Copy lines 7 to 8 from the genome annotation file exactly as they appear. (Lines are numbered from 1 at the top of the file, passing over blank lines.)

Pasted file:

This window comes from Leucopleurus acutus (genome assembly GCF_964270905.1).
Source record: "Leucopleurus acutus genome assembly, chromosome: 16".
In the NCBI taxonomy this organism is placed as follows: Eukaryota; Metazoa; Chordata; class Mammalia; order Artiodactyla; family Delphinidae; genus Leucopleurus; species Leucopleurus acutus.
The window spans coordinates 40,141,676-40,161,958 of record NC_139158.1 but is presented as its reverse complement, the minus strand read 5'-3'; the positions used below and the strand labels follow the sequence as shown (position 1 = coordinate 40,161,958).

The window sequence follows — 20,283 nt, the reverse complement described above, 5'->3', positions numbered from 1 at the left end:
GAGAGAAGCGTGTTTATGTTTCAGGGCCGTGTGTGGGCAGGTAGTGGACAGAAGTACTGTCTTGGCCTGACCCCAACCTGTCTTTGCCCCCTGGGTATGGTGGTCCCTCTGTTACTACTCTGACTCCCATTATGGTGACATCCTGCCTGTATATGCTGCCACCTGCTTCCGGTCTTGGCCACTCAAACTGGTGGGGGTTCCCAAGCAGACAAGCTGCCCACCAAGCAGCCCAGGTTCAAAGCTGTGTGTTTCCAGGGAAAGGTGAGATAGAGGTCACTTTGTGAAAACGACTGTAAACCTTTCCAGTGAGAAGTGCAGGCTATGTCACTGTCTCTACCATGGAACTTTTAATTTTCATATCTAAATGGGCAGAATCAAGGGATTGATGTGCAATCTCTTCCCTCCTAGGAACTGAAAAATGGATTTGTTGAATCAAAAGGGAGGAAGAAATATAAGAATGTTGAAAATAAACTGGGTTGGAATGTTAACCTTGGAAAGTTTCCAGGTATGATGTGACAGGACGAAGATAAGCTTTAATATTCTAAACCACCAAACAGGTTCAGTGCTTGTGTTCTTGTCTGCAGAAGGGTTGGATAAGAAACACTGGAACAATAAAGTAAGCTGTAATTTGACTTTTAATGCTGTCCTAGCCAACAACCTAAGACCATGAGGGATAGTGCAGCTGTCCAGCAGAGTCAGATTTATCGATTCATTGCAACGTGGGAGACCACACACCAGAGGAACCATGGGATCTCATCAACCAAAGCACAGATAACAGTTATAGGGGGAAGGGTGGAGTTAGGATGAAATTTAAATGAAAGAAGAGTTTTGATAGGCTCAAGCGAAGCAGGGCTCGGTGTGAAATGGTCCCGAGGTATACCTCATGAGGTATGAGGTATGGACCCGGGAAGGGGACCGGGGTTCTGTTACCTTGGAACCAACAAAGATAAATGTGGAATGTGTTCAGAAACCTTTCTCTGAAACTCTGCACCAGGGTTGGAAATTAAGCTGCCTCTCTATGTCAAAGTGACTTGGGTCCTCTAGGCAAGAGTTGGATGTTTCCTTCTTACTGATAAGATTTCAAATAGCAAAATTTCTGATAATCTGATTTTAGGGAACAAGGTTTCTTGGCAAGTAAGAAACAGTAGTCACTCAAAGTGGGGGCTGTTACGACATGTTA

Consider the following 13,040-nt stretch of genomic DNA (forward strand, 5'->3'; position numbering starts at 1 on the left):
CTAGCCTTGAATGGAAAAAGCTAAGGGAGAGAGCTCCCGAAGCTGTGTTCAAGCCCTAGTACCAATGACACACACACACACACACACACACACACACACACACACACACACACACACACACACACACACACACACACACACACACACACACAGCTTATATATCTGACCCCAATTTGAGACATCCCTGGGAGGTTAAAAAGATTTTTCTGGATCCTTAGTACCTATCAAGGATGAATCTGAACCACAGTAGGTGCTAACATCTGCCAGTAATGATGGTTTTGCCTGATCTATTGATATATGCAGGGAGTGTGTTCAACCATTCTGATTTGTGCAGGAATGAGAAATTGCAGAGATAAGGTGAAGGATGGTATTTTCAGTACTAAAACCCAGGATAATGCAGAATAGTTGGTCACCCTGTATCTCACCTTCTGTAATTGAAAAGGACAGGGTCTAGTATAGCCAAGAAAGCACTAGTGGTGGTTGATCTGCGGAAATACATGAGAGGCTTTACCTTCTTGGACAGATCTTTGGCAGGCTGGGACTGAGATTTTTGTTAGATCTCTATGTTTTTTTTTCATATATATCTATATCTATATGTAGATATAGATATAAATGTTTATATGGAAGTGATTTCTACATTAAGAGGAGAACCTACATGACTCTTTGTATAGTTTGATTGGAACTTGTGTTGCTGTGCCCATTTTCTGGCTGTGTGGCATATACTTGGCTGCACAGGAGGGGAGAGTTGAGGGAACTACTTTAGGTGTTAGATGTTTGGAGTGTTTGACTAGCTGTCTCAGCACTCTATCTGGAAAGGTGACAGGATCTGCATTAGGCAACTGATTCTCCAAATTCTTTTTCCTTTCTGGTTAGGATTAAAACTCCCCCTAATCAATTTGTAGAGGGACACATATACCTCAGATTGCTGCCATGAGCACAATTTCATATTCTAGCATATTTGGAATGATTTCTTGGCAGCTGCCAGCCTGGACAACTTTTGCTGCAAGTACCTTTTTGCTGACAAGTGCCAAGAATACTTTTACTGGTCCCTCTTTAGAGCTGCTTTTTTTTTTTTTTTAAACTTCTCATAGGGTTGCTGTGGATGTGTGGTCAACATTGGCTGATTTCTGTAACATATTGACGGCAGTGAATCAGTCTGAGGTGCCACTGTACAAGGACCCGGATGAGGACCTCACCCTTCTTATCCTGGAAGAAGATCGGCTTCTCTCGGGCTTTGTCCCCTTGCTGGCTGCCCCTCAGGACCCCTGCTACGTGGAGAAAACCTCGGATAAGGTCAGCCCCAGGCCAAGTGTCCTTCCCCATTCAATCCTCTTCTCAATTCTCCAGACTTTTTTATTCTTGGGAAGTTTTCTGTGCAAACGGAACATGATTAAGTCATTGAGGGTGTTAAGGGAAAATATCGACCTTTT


Consider the following 13,040-nt stretch of genomic DNA (forward strand, 5'->3'; position numbering starts at 1 on the left):
CTAGCCTTGAATGGAAAAAGCTAAGGGAGAGAGCTCCCGAAGCTGTGTTCAAGCCCTAGTACCAATGACACACACACACACACACACACACACACACACACACACACACACACACACACACACACACACACACACACACACACACACACACAGCTTATATATCTGACCCCAATTTGAGACATCCCTGGGAGGTTAAAAAGATTTTTCTGGATCCTTAGTACCTATCAAGGATGAATCTGAACCACAGTAGGTGCTAACATCTGCCAGTAATGATGGTTTTGCCTGATCTATTGATATATGCAGGGAGTGTGTTCAACCATTCTGATTTGTGCAGGAATGAGAAATTGCAGAGATAAGGTGAAGGATGGTATTTTCAGTACTAAAACCCAGGATAATGCAGAATAGTTGGTCACCCTGTATCTCACCTTCTGTAATTGAAAAGGACAGGGTCTAGTATAGCCAAGAAAGCACTAGTGGTGGTTGATCTGCGGAAATACATGAGAGGCTTTACCTTCTTGGACAGATCTTTGGCAGGCTGGGACTGAGATTTTTGTTAGATCTCTATGTTTTTTTTTCATATATATCTATATCTATATGTAGATATAGATATAAATGTTTATATGGAAGTGATTTCTACATTAAGAGGAGAACCTACATGACTCTTTGTATAGTTTGATTGGAACTTGTGTTGCTGTGCCCATTTTCTGGCTGTGTGGCATATACTTGGCTGCACAGGAGGGGAGAGTTGAGGGAACTACTTTAGGTGTTAGATGTTTGGAGTGTTTGACTAGCTGTCTCAGCACTCTATCTGGAAAGGTGACAGGATCTGCATTAGGCAACTGATTCTCCAAATTCTTTTTCCTTTCTGGTTAGGATTAAAACTCCCCCTAATCAATTTGTAGAGGGACACATATACCTCAGATTGCTGCCATGAGCACAATTTCATATTCTAGCATATTTGGAATGATTTCTTGGCAGCTGCCAGCCTGGACAACTTTTGCTGCAAGTACCTTTTTGCTGACAAGTGCCAAGAATACTTTTACTGGTCCCTCTTTAGAGCTGCTTTTTTTTTTTTTTTAAACTTCTCATAGGGTTGCTGTGGATGTGTGGTCAACATTGGCTGATTTCTGTAACATATTGACGGCAGTGAATCAGTCTGAGGTGCCACTGTACAAGGACCCGGATGAGGACCTCACCCTTCTTATCCTGGAAGAAGATCGGCTTCTCTCGGGCTTTGTCCCCTTGCTGGCTGCCCCTCAGGACCCCTGCTACGTGGAGAAAACCTCGGATAAGGTCAGCCCCAGGCCAAGTGTCCTTCCCCATTCAATCCTCTTCTCAATTCTCCAGACTTTTTTATTCTTGGGAAGTTTTCTGTGCAAACGGAACATGATTAAGTCATTGAGGGTGTTAAGGGAAAATATCGACCTTTT